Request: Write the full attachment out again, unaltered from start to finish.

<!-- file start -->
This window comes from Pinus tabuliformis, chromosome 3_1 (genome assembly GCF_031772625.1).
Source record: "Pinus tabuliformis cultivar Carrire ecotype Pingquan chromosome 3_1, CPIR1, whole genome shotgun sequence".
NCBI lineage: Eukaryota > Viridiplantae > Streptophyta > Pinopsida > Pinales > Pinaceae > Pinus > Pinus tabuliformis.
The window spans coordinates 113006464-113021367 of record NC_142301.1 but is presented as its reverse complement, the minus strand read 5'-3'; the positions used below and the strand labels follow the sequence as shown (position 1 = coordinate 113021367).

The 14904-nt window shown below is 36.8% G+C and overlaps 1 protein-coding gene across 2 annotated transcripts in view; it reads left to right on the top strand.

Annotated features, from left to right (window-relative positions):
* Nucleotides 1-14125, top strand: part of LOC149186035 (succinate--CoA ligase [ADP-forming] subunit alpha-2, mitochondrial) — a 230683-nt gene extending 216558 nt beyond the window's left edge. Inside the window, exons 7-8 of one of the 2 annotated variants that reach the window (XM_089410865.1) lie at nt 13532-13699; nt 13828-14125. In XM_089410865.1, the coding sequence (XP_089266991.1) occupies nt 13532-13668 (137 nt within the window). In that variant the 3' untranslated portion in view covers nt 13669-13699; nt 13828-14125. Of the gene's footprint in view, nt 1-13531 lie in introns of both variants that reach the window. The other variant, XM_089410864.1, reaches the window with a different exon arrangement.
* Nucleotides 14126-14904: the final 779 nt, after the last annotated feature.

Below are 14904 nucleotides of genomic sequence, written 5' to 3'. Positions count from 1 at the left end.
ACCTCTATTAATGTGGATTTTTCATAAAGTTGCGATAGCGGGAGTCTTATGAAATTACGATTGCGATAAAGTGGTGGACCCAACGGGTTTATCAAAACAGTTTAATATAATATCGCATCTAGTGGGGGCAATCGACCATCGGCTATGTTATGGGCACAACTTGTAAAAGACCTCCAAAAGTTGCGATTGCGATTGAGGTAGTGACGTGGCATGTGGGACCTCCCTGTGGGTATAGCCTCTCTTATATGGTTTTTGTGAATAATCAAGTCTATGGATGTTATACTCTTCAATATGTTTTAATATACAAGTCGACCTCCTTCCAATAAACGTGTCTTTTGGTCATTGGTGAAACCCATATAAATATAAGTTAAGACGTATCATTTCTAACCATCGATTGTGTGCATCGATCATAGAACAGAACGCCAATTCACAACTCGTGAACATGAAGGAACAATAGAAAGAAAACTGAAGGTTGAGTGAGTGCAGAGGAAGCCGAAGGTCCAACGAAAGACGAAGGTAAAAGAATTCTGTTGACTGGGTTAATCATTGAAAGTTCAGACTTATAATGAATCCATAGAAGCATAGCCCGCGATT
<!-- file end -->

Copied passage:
This window comes from Pinus tabuliformis, chromosome 3_1 (genome assembly GCF_031772625.1).
Source record: "Pinus tabuliformis cultivar Carrire ecotype Pingquan chromosome 3_1, CPIR1, whole genome shotgun sequence".
NCBI lineage: Eukaryota > Viridiplantae > Streptophyta > Pinopsida > Pinales > Pinaceae > Pinus > Pinus tabuliformis.
The window spans coordinates 113006464-113021367 of record NC_142301.1 but is presented as its reverse complement, the minus strand read 5'-3'; the positions used below and the strand labels follow the sequence as shown (position 1 = coordinate 113021367).

The 14904-nt window shown below is 36.8% G+C and overlaps 1 protein-coding gene across 2 annotated transcripts in view; it reads left to right on the top strand.

Annotated features, from left to right (window-relative positions):
* Nucleotides 1-14125, top strand: part of LOC149186035 (succinate--CoA ligase [ADP-forming] subunit alpha-2, mitochondrial) — a 230683-nt gene extending 216558 nt beyond the window's left edge. Inside the window, exons 7-8 of one of the 2 annotated variants that reach the window (XM_089410865.1) lie at nt 13532-13699; nt 13828-14125. In XM_089410865.1, the coding sequence (XP_089266991.1) occupies nt 13532-13668 (137 nt within the window). In that variant the 3' untranslated portion in view covers nt 13669-13699; nt 13828-14125. Of the gene's footprint in view, nt 1-13531 lie in introns of both variants that reach the window. The other variant, XM_089410864.1, reaches the window with a different exon arrangement.
* Nucleotides 14126-14904: the final 779 nt, after the last annotated feature.

Below are 14904 nucleotides of genomic sequence, written 5' to 3'. Positions count from 1 at the left end.
ACCTCTATTAATGTGGATTTTTCATAAAGTTGCGATAGCGGGAGTCTTATGAAATTACGATTGCGATAAAGTGGTGGACCCAACGGGTTTATCAAAACAGTTTAATATAATATCGCATCTAGTGGGGGCAATCGACCATCGGCTATGTTATGGGCACAACTTGTAAAAGACCTCCAAAAGTTGCGATTGCGATTGAGGTAGTGACGTGGCATGTGGGACCTCCCTGTGGGTATAGCCTCTCTTATATGGTTTTTGTGAATAATCAAGTCTATGGATGTTATACTCTTCAATATGTTTTAATATACAAGTCGACCTCCTTCCAATAAACGTGTCTTTTGGTCATTGGTGAAACCCATATAAATATAAGTTAAGACGTATCATTTCTAACCATCGATTGTGTGCATCGATCATAGAACAGAACGCCAATTCACAACTCGTGAACATGAAGGAACAATAGAAAGAAAACTGAAGGTTGAGTGAGTGCAGAGGAAGCCGAAGGTCCAACGAAAGACGAAGGTAAAAGAATTCTGTTGACTGGGTTAATCATTGAAAGTTCAGACTTATAATGAATCCATAGAAGCATAGCCCGCGATT